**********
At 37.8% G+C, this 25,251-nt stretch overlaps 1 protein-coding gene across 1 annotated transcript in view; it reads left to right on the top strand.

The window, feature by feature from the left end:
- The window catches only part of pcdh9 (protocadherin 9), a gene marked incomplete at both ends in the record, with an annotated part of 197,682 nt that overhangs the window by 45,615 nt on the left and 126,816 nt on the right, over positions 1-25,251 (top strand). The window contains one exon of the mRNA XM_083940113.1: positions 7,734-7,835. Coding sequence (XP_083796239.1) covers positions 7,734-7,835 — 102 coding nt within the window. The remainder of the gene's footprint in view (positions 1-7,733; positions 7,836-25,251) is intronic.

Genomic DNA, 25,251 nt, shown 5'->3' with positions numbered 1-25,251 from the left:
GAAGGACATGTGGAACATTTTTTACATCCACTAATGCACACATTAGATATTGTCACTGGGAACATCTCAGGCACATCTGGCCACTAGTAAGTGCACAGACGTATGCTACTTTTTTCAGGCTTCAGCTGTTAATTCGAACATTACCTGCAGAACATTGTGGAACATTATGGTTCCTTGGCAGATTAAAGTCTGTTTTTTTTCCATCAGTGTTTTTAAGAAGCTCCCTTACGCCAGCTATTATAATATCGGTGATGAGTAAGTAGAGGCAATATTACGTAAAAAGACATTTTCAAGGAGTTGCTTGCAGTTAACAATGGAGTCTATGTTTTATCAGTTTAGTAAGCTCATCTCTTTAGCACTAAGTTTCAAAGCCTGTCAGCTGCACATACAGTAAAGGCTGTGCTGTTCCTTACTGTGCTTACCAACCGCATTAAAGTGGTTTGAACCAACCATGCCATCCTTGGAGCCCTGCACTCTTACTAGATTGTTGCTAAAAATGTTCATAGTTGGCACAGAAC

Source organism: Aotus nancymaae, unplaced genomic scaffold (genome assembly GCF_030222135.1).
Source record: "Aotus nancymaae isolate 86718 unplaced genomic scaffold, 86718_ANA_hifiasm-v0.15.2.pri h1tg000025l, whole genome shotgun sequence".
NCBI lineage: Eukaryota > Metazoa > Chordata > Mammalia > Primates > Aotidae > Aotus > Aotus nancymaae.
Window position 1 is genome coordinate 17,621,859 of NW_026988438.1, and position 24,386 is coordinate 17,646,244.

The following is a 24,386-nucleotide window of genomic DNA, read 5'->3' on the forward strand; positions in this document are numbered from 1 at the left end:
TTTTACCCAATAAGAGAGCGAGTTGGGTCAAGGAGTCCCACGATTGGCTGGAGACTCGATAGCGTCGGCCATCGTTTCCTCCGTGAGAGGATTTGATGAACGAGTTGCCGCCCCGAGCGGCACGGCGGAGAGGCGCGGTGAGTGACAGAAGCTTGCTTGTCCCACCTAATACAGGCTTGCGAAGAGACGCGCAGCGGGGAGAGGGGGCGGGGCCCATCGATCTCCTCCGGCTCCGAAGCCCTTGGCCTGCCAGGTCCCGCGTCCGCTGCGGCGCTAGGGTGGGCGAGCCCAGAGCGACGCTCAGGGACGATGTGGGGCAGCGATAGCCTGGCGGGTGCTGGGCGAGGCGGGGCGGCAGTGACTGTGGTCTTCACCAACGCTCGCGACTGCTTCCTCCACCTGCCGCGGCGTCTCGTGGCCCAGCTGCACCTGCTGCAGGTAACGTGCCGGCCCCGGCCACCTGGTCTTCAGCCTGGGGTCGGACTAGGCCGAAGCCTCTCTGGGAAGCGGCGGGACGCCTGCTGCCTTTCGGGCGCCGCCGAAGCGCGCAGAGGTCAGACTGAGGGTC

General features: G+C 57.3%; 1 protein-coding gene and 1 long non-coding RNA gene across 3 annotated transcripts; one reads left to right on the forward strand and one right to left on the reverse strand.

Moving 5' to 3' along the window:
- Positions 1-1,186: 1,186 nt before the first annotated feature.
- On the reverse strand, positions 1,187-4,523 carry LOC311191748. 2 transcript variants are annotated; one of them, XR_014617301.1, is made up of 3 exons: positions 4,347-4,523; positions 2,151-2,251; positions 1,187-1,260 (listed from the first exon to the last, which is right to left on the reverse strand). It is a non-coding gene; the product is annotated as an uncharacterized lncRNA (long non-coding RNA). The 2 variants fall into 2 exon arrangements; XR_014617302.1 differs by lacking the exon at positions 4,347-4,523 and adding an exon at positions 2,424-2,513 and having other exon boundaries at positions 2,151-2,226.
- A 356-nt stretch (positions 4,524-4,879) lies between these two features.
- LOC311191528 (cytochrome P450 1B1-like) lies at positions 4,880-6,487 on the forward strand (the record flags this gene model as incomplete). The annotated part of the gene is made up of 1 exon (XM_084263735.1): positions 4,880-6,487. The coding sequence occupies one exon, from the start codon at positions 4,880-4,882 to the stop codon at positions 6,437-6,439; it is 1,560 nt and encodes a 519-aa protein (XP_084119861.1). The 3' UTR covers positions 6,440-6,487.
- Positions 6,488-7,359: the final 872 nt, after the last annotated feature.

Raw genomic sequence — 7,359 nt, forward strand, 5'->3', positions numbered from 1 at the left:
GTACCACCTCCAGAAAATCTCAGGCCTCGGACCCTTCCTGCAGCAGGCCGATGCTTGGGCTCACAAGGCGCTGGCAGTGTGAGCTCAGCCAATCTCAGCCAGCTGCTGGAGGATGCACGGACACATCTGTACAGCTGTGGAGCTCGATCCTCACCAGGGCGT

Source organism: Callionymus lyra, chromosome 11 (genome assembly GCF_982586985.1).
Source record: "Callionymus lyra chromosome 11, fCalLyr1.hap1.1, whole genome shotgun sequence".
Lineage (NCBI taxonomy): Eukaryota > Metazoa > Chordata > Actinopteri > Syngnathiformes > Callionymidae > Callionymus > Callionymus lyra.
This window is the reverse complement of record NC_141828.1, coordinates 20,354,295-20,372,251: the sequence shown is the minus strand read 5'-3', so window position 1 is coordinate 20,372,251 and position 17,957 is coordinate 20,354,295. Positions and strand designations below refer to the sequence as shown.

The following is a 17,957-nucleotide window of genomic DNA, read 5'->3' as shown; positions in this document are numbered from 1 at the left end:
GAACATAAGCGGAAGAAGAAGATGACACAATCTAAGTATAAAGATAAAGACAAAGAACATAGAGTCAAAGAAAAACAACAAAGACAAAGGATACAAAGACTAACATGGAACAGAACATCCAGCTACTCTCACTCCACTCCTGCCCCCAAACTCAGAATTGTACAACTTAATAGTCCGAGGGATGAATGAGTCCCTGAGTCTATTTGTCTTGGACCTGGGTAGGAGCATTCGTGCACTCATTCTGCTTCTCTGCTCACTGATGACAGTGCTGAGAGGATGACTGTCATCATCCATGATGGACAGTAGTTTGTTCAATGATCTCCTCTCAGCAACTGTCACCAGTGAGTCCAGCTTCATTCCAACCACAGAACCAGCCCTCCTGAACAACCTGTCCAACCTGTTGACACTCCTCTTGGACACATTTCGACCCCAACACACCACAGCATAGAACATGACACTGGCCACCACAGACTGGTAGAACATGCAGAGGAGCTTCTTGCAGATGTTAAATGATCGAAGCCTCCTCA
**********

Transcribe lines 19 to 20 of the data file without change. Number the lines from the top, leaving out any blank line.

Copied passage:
Raw genomic sequence — 7,359 nt, forward strand, 5'->3', positions numbered from 1 at the left:
GTACCACCTCCAGAAAATCTCAGGCCTCGGACCCTTCCTGCAGCAGGCCGATGCTTGGGCTCACAAGGCGCTGGCAGTGTGAGCTCAGCCAATCTCAGCCAGCTGCTGGAGGATGCACGGACACATCTGTACAGCTGTGGAGCTCGATCCTCACCAGGGCGT